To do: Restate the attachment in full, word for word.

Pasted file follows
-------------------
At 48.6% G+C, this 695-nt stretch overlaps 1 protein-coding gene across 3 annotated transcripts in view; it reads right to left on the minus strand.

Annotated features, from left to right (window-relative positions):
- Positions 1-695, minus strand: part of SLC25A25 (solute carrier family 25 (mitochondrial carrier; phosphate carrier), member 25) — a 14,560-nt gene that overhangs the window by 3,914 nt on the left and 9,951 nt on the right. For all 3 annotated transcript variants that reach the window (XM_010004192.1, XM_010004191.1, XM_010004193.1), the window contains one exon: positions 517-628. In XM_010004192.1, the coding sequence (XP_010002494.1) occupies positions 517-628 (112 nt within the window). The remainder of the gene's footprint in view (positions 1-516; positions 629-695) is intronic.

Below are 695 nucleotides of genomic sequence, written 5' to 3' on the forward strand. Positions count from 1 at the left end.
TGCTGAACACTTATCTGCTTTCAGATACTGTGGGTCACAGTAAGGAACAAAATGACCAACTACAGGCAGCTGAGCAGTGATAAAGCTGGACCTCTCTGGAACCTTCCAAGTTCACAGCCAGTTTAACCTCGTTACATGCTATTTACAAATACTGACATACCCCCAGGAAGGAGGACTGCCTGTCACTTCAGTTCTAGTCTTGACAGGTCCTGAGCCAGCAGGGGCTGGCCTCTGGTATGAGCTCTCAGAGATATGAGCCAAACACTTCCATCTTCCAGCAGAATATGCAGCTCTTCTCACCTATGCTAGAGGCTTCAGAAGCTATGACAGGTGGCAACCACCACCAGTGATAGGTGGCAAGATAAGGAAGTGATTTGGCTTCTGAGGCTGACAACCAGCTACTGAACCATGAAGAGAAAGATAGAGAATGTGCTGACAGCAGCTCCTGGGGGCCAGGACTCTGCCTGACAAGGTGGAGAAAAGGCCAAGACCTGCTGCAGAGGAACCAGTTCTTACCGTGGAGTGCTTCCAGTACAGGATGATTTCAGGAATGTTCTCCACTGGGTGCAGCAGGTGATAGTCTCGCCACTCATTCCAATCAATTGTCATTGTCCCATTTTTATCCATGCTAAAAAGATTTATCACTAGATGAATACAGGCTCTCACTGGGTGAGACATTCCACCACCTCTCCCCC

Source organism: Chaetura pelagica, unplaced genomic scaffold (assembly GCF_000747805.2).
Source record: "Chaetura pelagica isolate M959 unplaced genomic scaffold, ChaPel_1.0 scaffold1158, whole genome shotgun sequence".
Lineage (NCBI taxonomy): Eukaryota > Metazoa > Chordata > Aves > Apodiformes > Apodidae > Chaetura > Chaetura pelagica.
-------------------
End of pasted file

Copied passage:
At 48.6% G+C, this 695-nt stretch overlaps 1 protein-coding gene across 3 annotated transcripts in view; it reads right to left on the minus strand.

Annotated features, from left to right (window-relative positions):
- Positions 1-695, minus strand: part of SLC25A25 (solute carrier family 25 (mitochondrial carrier; phosphate carrier), member 25) — a 14,560-nt gene that overhangs the window by 3,914 nt on the left and 9,951 nt on the right. For all 3 annotated transcript variants that reach the window (XM_010004192.1, XM_010004191.1, XM_010004193.1), the window contains one exon: positions 517-628. In XM_010004192.1, the coding sequence (XP_010002494.1) occupies positions 517-628 (112 nt within the window). The remainder of the gene's footprint in view (positions 1-516; positions 629-695) is intronic.

Below are 695 nucleotides of genomic sequence, written 5' to 3' on the forward strand. Positions count from 1 at the left end.
TGCTGAACACTTATCTGCTTTCAGATACTGTGGGTCACAGTAAGGAACAAAATGACCAACTACAGGCAGCTGAGCAGTGATAAAGCTGGACCTCTCTGGAACCTTCCAAGTTCACAGCCAGTTTAACCTCGTTACATGCTATTTACAAATACTGACATACCCCCAGGAAGGAGGACTGCCTGTCACTTCAGTTCTAGTCTTGACAGGTCCTGAGCCAGCAGGGGCTGGCCTCTGGTATGAGCTCTCAGAGATATGAGCCAAACACTTCCATCTTCCAGCAGAATATGCAGCTCTTCTCACCTATGCTAGAGGCTTCAGAAGCTATGACAGGTGGCAACCACCACCAGTGATAGGTGGCAAGATAAGGAAGTGATTTGGCTTCTGAGGCTGACAACCAGCTACTGAACCATGAAGAGAAAGATAGAGAATGTGCTGACAGCAGCTCCTGGGGGCCAGGACTCTGCCTGACAAGGTGGAGAAAAGGCCAAGACCTGCTGCAGAGGAACCAGTTCTTACCGTGGAGTGCTTCCAGTACAGGATGATTTCAGGAATGTTCTCCACTGGGTGCAGCAGGTGATAGTCTCGCCACTCATTCCAATCAATTGTCATTGTCCCATTTTTATCCATGCTAAAAAGATTTATCACTAGATGAATACAGGCTCTCACTGGGTGAGACATTCCACCACCTCTCCCCC

Source organism: Chaetura pelagica, unplaced genomic scaffold (assembly GCF_000747805.2).
Source record: "Chaetura pelagica isolate M959 unplaced genomic scaffold, ChaPel_1.0 scaffold1158, whole genome shotgun sequence".
Lineage (NCBI taxonomy): Eukaryota > Metazoa > Chordata > Aves > Apodiformes > Apodidae > Chaetura > Chaetura pelagica.